• Set up a water-sewer ad hoc committee to exchange information between service provider and council. Reach out to both mayor and council and open communications with the adhoc committee and chair. Information is critical for budgetary arm of the city.
  • Onsite managers can rotate out and get promoted, especially the good ones. Require backup at local, regional and national level -- negotiate it into the contract for a certain number of hours at those levels.
  • Retain the right to terminate contract if things don't work out right.
  • Pre-qualify the vendors with an open bidding process. Require experience in private-partnerships, and the technical work being contracted. Do your due-diligence.
  • Make the bidding an open public process. Be clear in objectives. Retooling of partnerships involves establishing refined expectations. Open taste contest -- media were the tasters. Gave Mayor great pride that that happened.
  • Have a reason, objective, and strategy -- don't include items just because your neighbor did it.
  • Take the time and money to have a consultant walk you through the process. You need to look
  • Ask the city to put in a bid to compare to the outside providers. This provides a baseline comparison with the status quo.
  • Vendors initiate environmental and water conservation education programs.
  • Educate new board members about the process in place. Prevents unnecessary thrashing about with unfocused change and conflict.
Private Providers can look out for their client, the city, and prevent future problems with preventative planning and action.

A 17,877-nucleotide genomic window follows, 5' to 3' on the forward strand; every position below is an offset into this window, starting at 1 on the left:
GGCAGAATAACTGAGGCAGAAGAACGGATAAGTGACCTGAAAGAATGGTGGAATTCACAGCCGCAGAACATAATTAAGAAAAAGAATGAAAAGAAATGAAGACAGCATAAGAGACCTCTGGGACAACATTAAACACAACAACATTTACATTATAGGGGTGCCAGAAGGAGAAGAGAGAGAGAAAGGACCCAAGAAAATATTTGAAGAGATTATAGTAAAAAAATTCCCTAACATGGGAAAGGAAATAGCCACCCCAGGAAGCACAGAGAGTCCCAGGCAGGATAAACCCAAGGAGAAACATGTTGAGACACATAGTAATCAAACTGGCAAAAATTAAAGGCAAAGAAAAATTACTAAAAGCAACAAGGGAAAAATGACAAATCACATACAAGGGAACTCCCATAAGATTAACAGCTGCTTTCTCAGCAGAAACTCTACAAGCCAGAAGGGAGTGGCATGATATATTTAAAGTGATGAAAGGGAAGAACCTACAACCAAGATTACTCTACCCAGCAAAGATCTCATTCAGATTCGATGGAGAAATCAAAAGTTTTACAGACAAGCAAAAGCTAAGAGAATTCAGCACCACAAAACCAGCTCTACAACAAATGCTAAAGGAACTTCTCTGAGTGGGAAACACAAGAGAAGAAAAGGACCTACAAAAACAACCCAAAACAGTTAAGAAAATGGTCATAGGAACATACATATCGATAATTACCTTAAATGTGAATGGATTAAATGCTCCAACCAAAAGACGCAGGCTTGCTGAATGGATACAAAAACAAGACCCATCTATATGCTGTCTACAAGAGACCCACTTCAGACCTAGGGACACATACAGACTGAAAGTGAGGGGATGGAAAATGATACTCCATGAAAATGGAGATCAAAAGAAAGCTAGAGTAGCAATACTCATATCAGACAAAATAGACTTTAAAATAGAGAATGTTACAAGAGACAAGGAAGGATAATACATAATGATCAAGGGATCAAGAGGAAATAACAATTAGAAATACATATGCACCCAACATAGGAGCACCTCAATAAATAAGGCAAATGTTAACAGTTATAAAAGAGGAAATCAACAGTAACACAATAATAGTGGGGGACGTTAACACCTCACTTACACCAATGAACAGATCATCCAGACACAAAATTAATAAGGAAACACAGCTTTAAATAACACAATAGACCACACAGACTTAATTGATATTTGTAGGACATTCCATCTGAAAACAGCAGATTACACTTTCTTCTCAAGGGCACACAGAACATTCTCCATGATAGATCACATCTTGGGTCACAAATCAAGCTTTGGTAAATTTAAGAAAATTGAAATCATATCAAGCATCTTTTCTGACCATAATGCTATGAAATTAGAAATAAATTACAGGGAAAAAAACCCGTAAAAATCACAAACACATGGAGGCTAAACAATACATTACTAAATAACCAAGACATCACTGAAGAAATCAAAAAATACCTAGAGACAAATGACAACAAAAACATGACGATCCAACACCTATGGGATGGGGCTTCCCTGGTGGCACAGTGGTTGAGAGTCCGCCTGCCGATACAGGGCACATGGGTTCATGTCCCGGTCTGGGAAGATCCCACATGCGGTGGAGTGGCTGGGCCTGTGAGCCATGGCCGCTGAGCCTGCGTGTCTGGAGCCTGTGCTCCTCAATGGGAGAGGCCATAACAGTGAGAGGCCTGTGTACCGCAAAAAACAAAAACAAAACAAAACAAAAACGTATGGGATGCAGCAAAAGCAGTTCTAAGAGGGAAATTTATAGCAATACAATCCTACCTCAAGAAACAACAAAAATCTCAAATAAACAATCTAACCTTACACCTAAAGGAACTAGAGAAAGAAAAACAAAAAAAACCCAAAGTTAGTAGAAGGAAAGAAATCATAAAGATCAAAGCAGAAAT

Major Types of Public-Private Partnerships

Contract Operation and Maintenance (O&M)

The public entity contracts the day-to-day management, operation and maintenance responsibility to a private partner—in whole or part— for its water or wastewater utility. Contract terms typically range from three to five years. Since the change in the tax law in 1997, long-term contracts, up to 20 years, have become more common. Close to 1,000 local governments use this type of arrangement for wastewater treatment.

Design-Build-Operate (DBO) or Contract O&M with Design-Build

The public agency contracts with a single firm or a consortium of firms for the design, construction, and long-term operation of facilities. The public partner provides a set of performance specifications, and the private partner has considerable latitude in meeting them. DBO typically applies to development of new facilities, whereas contract O&M with design-build for capital improvements is a popular option for upgrading existing facilities. Contract terms average 15 to 25 years. DBO arrangements yield the greatest cost savings.


The public entity contracts with a private partner for the finance, design, construction, and long-term O&M of new facilities. The contract term typically is 20 years or more.


The public entity contracts with a private partner through a concession or lease arrangement. This contract type usually includes a payment by the private firm to the public owner for the right to manage the facilities. The private partner can be responsible for capital upgrades, expansion and a broader range of functions.


The public entity contracts with a private partner for the finance, design, construction, and long-term operation of facilities. In this case, the private partner owns the facilities and transfers ownership rights after a given period, typically 25 years.

PROBLEM: Aging water and sewer infrastructure and compliance changes.

SOLUTION: Planning comprehensively and partnering provides ability to meet population growth needs vs. just operate in reaction mode.

Water Partnership Council
1220 Nineteenth Stree, NEW, Suite 300
Washington, DC 20036

Edited by Carolyn Allen
| video | waste management | water management | water |